What to do when the neighbour blocks your view

Private Property South Africa
Lea Jacobs

What happens when the neighbour’s new building threatens to obstruct the view that you love?

There's a good reason why people are willing to pay a fortune for the right view - it adds value to a property. But, as many have found, the view you enjoy isn't guaranteed to last and buyers should take a long hard look at the surrounds in order to gauge the risk that future development may pose to the vista they currently enjoy.

A number of high profile court cases have brought the right to a view to the fore and although there have been exceptions, generally speaking it has been found that the owner of a property cannot stop their neighbours from building a home (or a commercial property) simply because the dwelling will impede their view.

In one of the more recent cases, which went all the way to the Constitutional Court, the owners of a bed and breakfast situated in Ramsgate on the South Coast of KwaZulu-Natal attempted to stop developers building two multi storey apartment blocks that the business owner said would obstruct sea views from his property. The case was dismissed, which on the face of things was good news for the developer. However, the legal battles had taken their toll on the development - hardly surprising, given that the battle had been raging for 11 years. By the time the decision was handed down by the highest court in the land, the economy had slowed, the half built building needed to be assessed by engineers and the developers were uncertain whether they would continue with the build, at least in the short term. The costs involved for both parties must have been enormous and at the end of the day, it has to be asked if there were any clear winners in this drawn out saga.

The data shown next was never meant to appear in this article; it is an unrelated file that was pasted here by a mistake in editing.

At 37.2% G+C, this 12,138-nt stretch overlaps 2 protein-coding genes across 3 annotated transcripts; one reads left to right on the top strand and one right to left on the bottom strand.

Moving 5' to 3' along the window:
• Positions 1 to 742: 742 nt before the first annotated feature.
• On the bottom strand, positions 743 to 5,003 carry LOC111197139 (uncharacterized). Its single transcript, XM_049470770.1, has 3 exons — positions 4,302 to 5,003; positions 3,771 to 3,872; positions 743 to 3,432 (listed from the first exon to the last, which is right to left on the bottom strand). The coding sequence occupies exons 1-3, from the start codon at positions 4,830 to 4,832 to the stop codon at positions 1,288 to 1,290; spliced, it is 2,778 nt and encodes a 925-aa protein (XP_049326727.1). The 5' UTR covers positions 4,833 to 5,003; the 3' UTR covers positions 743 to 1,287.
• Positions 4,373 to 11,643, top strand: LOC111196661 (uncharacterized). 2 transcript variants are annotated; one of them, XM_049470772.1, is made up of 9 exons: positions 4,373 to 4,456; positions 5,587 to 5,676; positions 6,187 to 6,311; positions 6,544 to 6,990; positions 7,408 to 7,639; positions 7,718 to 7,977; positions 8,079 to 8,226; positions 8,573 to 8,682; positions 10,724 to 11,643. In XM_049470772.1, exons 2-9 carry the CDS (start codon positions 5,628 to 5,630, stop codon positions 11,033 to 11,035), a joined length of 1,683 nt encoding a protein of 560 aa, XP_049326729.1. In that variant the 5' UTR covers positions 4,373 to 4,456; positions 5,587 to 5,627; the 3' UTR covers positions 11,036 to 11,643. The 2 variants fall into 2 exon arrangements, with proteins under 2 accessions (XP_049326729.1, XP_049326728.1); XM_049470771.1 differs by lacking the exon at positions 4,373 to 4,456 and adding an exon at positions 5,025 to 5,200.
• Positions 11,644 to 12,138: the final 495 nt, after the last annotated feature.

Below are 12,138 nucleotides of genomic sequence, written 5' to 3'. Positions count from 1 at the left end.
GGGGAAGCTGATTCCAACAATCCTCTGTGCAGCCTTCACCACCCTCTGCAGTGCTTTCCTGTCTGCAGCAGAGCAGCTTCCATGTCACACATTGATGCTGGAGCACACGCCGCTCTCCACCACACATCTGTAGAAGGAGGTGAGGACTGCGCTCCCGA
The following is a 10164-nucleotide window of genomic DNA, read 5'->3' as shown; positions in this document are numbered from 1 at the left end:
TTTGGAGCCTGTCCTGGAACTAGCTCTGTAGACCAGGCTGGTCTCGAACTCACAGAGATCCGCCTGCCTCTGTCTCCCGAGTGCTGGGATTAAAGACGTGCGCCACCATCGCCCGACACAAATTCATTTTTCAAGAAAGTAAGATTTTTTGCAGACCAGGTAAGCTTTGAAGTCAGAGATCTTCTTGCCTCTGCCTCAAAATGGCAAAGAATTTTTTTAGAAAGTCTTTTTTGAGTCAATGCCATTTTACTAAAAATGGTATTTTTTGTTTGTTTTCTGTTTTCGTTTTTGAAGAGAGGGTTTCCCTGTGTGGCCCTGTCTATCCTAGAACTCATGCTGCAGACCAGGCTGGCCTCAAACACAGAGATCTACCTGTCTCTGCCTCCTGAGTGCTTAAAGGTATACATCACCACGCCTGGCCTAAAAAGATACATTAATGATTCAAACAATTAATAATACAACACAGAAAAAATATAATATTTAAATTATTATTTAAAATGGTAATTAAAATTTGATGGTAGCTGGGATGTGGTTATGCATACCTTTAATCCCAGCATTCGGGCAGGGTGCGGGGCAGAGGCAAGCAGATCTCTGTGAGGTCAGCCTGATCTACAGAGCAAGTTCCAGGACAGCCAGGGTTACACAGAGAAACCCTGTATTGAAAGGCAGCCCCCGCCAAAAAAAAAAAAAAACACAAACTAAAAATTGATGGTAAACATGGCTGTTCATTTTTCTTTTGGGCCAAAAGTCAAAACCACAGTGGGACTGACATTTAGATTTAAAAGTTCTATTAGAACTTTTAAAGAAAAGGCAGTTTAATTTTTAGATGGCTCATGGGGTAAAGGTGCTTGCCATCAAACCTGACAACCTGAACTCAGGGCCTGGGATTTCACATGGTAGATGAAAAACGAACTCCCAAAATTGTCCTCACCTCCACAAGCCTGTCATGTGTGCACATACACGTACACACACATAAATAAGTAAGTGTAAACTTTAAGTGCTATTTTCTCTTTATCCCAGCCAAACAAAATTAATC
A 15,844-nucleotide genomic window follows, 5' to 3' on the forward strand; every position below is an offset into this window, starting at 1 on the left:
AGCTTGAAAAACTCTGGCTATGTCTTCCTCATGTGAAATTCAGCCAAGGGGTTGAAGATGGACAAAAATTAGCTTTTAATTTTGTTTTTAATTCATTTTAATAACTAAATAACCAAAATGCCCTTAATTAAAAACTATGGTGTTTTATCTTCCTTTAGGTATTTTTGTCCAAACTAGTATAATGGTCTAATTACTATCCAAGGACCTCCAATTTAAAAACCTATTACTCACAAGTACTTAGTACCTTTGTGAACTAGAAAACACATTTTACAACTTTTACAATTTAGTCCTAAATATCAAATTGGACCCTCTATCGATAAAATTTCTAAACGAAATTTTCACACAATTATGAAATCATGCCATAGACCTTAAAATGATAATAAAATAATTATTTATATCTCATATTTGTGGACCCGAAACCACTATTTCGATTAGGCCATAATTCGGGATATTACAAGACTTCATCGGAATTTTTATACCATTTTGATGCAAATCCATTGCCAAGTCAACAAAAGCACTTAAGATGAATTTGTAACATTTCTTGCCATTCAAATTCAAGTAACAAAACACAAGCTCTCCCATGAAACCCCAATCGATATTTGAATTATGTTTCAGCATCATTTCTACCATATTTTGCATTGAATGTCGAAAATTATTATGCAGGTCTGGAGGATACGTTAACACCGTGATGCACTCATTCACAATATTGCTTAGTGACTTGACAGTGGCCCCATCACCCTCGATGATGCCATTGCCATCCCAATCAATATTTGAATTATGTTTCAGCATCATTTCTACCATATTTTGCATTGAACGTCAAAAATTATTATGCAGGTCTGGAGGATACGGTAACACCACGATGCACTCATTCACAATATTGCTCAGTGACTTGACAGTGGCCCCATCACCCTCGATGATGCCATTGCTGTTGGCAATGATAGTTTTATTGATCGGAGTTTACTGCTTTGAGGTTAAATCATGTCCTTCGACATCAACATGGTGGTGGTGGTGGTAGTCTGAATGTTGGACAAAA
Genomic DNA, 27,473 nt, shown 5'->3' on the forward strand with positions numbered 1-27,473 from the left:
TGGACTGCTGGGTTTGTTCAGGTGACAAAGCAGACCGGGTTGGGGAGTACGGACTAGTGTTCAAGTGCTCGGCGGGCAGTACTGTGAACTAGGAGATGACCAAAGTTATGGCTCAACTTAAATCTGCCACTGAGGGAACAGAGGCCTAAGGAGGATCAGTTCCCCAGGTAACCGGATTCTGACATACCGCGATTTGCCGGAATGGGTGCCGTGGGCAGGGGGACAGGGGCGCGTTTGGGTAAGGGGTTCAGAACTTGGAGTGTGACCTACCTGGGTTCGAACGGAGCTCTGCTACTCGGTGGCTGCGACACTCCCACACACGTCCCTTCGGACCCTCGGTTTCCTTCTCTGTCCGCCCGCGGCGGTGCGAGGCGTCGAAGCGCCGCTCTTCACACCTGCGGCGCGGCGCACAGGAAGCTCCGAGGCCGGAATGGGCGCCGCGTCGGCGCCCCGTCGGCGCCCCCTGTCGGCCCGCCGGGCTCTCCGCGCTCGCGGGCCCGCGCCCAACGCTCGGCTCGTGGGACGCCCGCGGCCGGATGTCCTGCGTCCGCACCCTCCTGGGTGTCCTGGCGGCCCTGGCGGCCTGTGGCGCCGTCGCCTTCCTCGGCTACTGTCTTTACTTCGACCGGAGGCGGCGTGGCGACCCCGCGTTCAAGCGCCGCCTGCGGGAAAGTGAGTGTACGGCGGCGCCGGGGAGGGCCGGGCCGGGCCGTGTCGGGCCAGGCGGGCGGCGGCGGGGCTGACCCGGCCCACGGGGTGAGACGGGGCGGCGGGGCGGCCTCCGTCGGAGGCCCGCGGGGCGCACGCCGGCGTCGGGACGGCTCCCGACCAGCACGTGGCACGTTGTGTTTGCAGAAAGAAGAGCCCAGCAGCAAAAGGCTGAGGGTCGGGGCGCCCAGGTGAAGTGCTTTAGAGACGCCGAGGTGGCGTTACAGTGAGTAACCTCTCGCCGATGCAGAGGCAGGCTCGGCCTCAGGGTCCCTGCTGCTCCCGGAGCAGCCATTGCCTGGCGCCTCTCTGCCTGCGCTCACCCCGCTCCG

Basically, when you buy a home, you will have little or no say on what is built in front of you, providing that the person constructing the new building has secured and met all the required municipal requirements. Objections may obviously be raised at the appropriate time, however, the fact that the proposed dwelling may interfere with your view is generally not a good enough reason to can a building project.

Homeowners become pretty passionate about their views and are likely to try and take action, particularly if, in their opinion, the offending building does not comply with municipal regulations or if the correct planning permission has not been obtained. In other words, although the average neighbour may turn a blind eye to unauthorised additions to a home, they are highly unlikely to sit back and allow their view to be destroyed or distorted by an illegal build. This was highlighted in a case involving a Rhodes University professor who had not secured the correct planning permission before erecting his R8-million home. Most of us don't give a hoot who builds what or if the owners are building to the book or not. However, the fact that the professor's neighbours had enjoyed panoramic views of the ocean before the new build was always going to be cause for a fight and that's exactly what the professor got - a mammoth fight which eventually led to the court’s decision that the home had to be demolished.

The message is fairly clear: while it is it imperative that all municipal requirements are firmly in place before you build, this is particularly important if you are intend to build something that is ultimately going to interfere with a neighbour’s view. Be warned, they probably aren't going to sit back and allow this to happen and the repercussions could be extremely costly.

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